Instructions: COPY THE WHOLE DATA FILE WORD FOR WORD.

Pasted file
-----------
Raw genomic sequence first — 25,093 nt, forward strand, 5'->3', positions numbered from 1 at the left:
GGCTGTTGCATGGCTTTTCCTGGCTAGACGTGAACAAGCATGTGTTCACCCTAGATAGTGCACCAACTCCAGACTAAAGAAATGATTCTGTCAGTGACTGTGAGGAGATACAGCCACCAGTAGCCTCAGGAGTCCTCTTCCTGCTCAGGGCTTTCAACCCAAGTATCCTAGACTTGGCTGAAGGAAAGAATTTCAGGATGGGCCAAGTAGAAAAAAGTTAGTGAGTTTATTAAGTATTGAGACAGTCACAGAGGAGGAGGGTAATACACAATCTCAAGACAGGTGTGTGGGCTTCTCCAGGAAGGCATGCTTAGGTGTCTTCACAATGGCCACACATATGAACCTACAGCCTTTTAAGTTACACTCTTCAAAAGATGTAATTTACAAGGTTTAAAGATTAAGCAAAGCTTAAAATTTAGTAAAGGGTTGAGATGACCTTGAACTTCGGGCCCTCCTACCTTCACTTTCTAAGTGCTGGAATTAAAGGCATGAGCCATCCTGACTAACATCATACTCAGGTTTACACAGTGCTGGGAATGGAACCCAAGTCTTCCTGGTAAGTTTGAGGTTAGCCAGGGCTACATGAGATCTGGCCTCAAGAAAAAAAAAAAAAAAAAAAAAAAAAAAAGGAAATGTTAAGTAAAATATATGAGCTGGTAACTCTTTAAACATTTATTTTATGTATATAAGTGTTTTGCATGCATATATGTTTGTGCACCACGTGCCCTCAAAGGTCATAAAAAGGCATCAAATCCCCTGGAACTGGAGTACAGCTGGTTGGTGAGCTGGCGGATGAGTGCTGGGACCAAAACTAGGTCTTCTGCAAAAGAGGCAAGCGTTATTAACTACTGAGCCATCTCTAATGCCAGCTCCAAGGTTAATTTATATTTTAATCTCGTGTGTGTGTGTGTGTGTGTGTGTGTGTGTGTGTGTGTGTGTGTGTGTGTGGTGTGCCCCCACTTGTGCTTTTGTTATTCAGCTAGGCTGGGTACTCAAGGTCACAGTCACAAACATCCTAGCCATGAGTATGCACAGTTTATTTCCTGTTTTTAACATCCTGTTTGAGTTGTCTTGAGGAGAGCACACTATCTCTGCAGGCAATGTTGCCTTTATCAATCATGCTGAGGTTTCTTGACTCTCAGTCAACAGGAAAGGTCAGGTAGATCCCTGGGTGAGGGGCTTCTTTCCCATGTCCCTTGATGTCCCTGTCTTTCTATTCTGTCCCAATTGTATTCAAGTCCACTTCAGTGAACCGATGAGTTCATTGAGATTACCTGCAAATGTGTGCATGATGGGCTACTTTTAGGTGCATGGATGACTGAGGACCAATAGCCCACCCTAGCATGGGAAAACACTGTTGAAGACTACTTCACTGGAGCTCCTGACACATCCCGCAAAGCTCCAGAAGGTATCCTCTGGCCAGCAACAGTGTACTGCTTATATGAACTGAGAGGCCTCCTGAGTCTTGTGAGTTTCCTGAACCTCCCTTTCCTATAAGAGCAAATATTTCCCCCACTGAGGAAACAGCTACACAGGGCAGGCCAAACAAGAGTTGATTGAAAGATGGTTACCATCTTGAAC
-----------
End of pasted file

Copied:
Raw genomic sequence first — 25,093 nt, forward strand, 5'->3', positions numbered from 1 at the left:
GGCTGTTGCATGGCTTTTCCTGGCTAGACGTGAACAAGCATGTGTTCACCCTAGATAGTGCACCAACTCCAGACTAAAGAAATGATTCTGTCAGTGACTGTGAGGAGATACAGCCACCAGTAGCCTCAGGAGTCCTCTTCCTGCTCAGGGCTTTCAACCCAAGTATCCTAGACTTGGCTGAAGGAAAGAATTTCAGGATGGGCCAAGTAGAAAAAAGTTAGTGAGTTTATTAAGTATTGAGACAGTCACAGAGGAGGAGGGTAATACACAATCTCAAGACAGGTGTGTGGGCTTCTCCAGGAAGGCATGCTTAGGTGTCTTCACAATGGCCACACATATGAACCTACAGCCTTTTAAGTTACACTCTTCAAAAGATGTAATTTACAAGGTTTAAAGATTAAGCAAAGCTTAAAATTTAGTAAAGGGTTGAGATGACCTTGAACTTCGGGCCCTCCTACCTTCACTTTCTAAGTGCTGGAATTAAAGGCATGAGCCATCCTGACTAACATCATACTCAGGTTTACACAGTGCTGGGAATGGAACCCAAGTCTTCCTGGTAAGTTTGAGGTTAGCCAGGGCTACATGAGATCTGGCCTCAAGAAAAAAAAAAAAAAAAAAAAAAAAAAAAGGAAATGTTAAGTAAAATATATGAGCTGGTAACTCTTTAAACATTTATTTTATGTATATAAGTGTTTTGCATGCATATATGTTTGTGCACCACGTGCCCTCAAAGGTCATAAAAAGGCATCAAATCCCCTGGAACTGGAGTACAGCTGGTTGGTGAGCTGGCGGATGAGTGCTGGGACCAAAACTAGGTCTTCTGCAAAAGAGGCAAGCGTTATTAACTACTGAGCCATCTCTAATGCCAGCTCCAAGGTTAATTTATATTTTAATCTCGTGTGTGTGTGTGTGTGTGTGTGTGTGTGTGTGTGTGTGTGTGTGTGTGTGGTGTGCCCCCACTTGTGCTTTTGTTATTCAGCTAGGCTGGGTACTCAAGGTCACAGTCACAAACATCCTAGCCATGAGTATGCACAGTTTATTTCCTGTTTTTAACATCCTGTTTGAGTTGTCTTGAGGAGAGCACACTATCTCTGCAGGCAATGTTGCCTTTATCAATCATGCTGAGGTTTCTTGACTCTCAGTCAACAGGAAAGGTCAGGTAGATCCCTGGGTGAGGGGCTTCTTTCCCATGTCCCTTGATGTCCCTGTCTTTCTATTCTGTCCCAATTGTATTCAAGTCCACTTCAGTGAACCGATGAGTTCATTGAGATTACCTGCAAATGTGTGCATGATGGGCTACTTTTAGGTGCATGGATGACTGAGGACCAATAGCCCACCCTAGCATGGGAAAACACTGTTGAAGACTACTTCACTGGAGCTCCTGACACATCCCGCAAAGCTCCAGAAGGTATCCTCTGGCCAGCAACAGTGTACTGCTTATATGAACTGAGAGGCCTCCTGAGTCTTGTGAGTTTCCTGAACCTCCCTTTCCTATAAGAGCAAATATTTCCCCCACTGAGGAAACAGCTACACAGGGCAGGCCAAACAAGAGTTGATTGAAAGATGGTTACCATCTTGAAC